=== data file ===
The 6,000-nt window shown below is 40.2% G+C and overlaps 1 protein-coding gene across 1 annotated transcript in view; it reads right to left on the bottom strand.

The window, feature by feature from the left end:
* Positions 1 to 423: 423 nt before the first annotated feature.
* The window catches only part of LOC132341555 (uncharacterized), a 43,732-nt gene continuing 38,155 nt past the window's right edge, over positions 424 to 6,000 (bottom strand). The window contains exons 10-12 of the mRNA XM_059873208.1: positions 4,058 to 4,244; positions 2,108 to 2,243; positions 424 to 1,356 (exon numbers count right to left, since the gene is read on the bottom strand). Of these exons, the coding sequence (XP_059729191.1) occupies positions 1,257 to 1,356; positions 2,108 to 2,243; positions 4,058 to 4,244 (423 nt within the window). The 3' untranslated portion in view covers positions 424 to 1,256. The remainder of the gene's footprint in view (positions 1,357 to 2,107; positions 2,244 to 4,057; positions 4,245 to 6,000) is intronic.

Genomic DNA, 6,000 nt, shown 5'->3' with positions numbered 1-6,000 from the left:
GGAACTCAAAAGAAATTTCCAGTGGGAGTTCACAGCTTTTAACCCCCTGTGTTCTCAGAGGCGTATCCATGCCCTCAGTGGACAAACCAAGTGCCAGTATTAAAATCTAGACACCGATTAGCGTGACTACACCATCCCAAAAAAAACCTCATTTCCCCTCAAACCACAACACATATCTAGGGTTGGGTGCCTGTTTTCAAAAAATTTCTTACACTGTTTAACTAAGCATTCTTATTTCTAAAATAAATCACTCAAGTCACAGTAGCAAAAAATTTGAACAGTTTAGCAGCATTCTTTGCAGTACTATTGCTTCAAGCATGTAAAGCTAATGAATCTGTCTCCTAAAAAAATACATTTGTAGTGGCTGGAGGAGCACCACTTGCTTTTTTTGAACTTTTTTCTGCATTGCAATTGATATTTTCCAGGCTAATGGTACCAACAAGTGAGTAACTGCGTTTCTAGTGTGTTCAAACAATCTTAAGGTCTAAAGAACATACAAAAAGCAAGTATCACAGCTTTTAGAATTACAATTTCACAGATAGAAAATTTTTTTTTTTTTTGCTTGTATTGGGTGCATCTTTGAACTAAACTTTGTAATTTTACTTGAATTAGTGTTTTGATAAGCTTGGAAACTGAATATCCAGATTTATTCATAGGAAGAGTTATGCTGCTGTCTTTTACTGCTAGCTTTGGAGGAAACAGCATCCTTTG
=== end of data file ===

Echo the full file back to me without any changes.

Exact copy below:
The 6,000-nt window shown below is 40.2% G+C and overlaps 1 protein-coding gene across 1 annotated transcript in view; it reads right to left on the bottom strand.

The window, feature by feature from the left end:
* Positions 1 to 423: 423 nt before the first annotated feature.
* The window catches only part of LOC132341555 (uncharacterized), a 43,732-nt gene continuing 38,155 nt past the window's right edge, over positions 424 to 6,000 (bottom strand). The window contains exons 10-12 of the mRNA XM_059873208.1: positions 4,058 to 4,244; positions 2,108 to 2,243; positions 424 to 1,356 (exon numbers count right to left, since the gene is read on the bottom strand). Of these exons, the coding sequence (XP_059729191.1) occupies positions 1,257 to 1,356; positions 2,108 to 2,243; positions 4,058 to 4,244 (423 nt within the window). The 3' untranslated portion in view covers positions 424 to 1,256. The remainder of the gene's footprint in view (positions 1,357 to 2,107; positions 2,244 to 4,057; positions 4,245 to 6,000) is intronic.

Genomic DNA, 6,000 nt, shown 5'->3' with positions numbered 1-6,000 from the left:
GGAACTCAAAAGAAATTTCCAGTGGGAGTTCACAGCTTTTAACCCCCTGTGTTCTCAGAGGCGTATCCATGCCCTCAGTGGACAAACCAAGTGCCAGTATTAAAATCTAGACACCGATTAGCGTGACTACACCATCCCAAAAAAAACCTCATTTCCCCTCAAACCACAACACATATCTAGGGTTGGGTGCCTGTTTTCAAAAAATTTCTTACACTGTTTAACTAAGCATTCTTATTTCTAAAATAAATCACTCAAGTCACAGTAGCAAAAAATTTGAACAGTTTAGCAGCATTCTTTGCAGTACTATTGCTTCAAGCATGTAAAGCTAATGAATCTGTCTCCTAAAAAAATACATTTGTAGTGGCTGGAGGAGCACCACTTGCTTTTTTTGAACTTTTTTCTGCATTGCAATTGATATTTTCCAGGCTAATGGTACCAACAAGTGAGTAACTGCGTTTCTAGTGTGTTCAAACAATCTTAAGGTCTAAAGAACATACAAAAAGCAAGTATCACAGCTTTTAGAATTACAATTTCACAGATAGAAAATTTTTTTTTTTTTTGCTTGTATTGGGTGCATCTTTGAACTAAACTTTGTAATTTTACTTGAATTAGTGTTTTGATAAGCTTGGAAACTGAATATCCAGATTTATTCATAGGAAGAGTTATGCTGCTGTCTTTTACTGCTAGCTTTGGAGGAAACAGCATCCTTTG